Leading academic says she backs call for an Australian head of state if sovereignty of indigenous people is recognised.
Sydney, Australia – For many Australians the national Australia Day holiday is a chance to celebrate their country with a day off from work and a drink. For Indigenous Australians, it is a day of protest and mourning.
Several thousand Indigenous Australians and their supporters marched through the streets of Sydney to protest at what they have renamed ‘Invasion Day’, which marks the 1788 establishment of the first British penal colony.
For them, the fact that the country continues to celebrate its national holiday on January 26 is deeply offensive and, in response, rallies were held in major cities across the country.
“Today is a day for protest. It is not a day for singing and dancing,” Aboriginal poet and Bidjara elder Ken Canning told a gathered crowd.
Carrying signs reading: ‘National Day of Mourning’, ‘Invasion Day is not a Holiday’, and ‘No Pride in Genocide’, protesters made their way through Sydney’s central business district chanting and blocking traffic.
“I’m sorry if we are inconveniencing you, but we have been inconvenienced for 228 years,” Canning told police officers who tried to direct the protesters away from major roads.
As the rallying group weaved its way past pubs, restaurants and shops, onlookers, many of whom were in the city celebrating the holiday in Australian flag-themed attire, took photos.
“Australia Day is a date linked to whiteness, colonialism and perpetuating the myth that Aboriginal people don’t belong in this country, so it is important that we always resist that,” Jack Gibson, of the Wiradjuri nation, told Al Jazeera.
The high levels of poverty, land-rights abuses and the disproportional imprisonment rate among Aboriginals were some of the many concerns raised by activists.
“A lot of blood has been spilled on this land, and it still hasn’t been recognised, even to this day. It’s important for them to know that their people died fighting for this land, and we are still fighting today for our rights,” said Caine Carrol, a public servant who was joined by his children at the protest.
Invasion Day protests are nothing new, and the issue continues to gain the national spotlight in as non-indigenous Australians increasingly shun traditional Australia Day barbecues and events to join the protests.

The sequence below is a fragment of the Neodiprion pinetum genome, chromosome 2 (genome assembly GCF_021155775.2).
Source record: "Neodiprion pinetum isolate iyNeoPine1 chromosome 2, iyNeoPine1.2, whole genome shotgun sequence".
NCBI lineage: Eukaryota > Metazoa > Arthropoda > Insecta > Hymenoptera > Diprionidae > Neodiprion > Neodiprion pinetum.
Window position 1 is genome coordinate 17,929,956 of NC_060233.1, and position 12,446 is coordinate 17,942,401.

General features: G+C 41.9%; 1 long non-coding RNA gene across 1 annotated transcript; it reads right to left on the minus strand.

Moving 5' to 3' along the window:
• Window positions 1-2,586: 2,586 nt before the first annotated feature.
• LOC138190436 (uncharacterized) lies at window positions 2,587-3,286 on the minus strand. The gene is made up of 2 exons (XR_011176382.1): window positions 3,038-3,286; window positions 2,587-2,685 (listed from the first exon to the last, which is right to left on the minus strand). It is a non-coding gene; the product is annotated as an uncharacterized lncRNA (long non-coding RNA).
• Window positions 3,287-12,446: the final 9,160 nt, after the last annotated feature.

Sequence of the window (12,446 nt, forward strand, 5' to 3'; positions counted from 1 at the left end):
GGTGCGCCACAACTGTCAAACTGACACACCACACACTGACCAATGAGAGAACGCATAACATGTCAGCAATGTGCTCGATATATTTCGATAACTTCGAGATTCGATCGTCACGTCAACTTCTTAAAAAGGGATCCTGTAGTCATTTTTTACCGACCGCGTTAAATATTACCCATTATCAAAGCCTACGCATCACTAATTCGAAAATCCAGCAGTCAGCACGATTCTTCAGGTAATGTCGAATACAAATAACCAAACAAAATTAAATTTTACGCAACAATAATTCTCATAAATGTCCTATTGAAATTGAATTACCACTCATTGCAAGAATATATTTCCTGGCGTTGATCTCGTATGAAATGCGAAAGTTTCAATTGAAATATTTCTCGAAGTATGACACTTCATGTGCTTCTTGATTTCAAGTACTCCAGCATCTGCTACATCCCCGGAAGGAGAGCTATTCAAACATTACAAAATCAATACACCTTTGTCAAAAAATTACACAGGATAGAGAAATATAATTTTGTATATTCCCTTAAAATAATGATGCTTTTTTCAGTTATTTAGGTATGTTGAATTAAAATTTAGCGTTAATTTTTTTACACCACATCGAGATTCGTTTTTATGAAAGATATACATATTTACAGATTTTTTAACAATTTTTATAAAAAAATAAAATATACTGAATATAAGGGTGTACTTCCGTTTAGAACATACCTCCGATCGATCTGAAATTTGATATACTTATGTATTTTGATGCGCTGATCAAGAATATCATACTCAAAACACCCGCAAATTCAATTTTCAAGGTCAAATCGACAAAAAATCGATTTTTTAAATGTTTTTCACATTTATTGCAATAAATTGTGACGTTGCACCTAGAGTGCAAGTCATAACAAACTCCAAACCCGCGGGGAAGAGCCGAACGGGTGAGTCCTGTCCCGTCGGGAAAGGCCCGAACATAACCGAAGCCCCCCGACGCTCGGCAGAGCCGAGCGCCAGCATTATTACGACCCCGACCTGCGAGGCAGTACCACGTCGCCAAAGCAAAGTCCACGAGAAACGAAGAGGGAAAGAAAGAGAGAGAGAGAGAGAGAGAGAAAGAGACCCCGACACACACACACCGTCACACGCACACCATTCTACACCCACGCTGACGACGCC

Mark Humphry is one such protester. “I’m proud of many things about my country, but the way we continue to treat Aboriginal Australians is certainly not one of them,” the 52-year-old teacher told Al Jazeera.
When Australia was colonised, the British used the doctrine of Terra Nullius, a Latin term meaning “land that belongs to no one”. The British have never signed a treaty with any indigenous tribes, and Indigenous Australians were not included in the census until 1967.
The way the government and non-indigenous Australians celebrate Australia Day has also changed significantly over the years. Mark McKenna, a history professor at Sydney University, said that the kind of national flag-waving patriotism that is a common sight on Australia Day would have been unthinkable before the 1990s.
“In the 1960s and 70s, as the country was moving away from Britain, the Australian government consciously set up January 26 as a ‘celebration’ and tried to whip up nationalism,” he told Al Jazeera. “We were looking for a story that was our own.”
“There is hardly any discussion about Australia’s convict history and what it means. It has somehow been severed from its origins as a date and turned into a feelgood, flag-waving thing. We don’t reflect much,” McKenna said.
The 1990s in Australia are often referred to culturally as the ” history wars” because of the academic debates surrounding Australia’s colonial history, particularly the violence inflicted upon Indigenous Australians.
It wasn’t until 2008 that the Australian government apologised to the Stolen Generations’ of Aboriginal children forcibly removed from their families and placed in missions and with white families by the government.
In the past several years, official celebrations of Australia Day have also changed to incorporate Australia’s multiculturalism, for instance, in naturalisation ceremonies, where migrants are officially granted citizenship are commonly held on the day.
” We can look at our past with great pride and with some regret, but we are not defined, let alone trapped by our history, as many other nations are,” said Prime Minister Malcolm Turnbull at one such citizenship ceremony on Tuesday, after acknowledging Indigenous Australians’ long history on the continent.
Nakkiah Lui, an actress and playwright who has a Gamilaroi-Torres Strait Islander heritage, rejects the idea that Indigenous Australians could ever feel included in the national holiday. Along with many others, she wants the celebration date to be changed.
“While we are a multicultural and fairly cohesive society, it still means Aboriginal identity isn’t included in this idea of what Australia Day is,” Lui told Al Jazeera.
Celeste Liddle of the Arrernte nation, who is a trade unionist and a writer, said the continued celebrations on the day showed ignorance and a country yet to honestly come to terms with its history.
“The day celebrates the stealing of land and the beginning of the decimation of the longest-continuing culture and peoples of the world,” she told Al Jazeera. “Most people who live here have little knowledge of settlement, massacres, indigenous cultures and the like – and most continue to see all this as being of little worth.”
However Liddle disagrees with the idea of simply changing the national holiday to a different date.
“Until we have a treaty, there is no other suitable date for this country to commemorate,” she said.
Follow Jarni Blakkarly on Twitter: @jarniblakkarly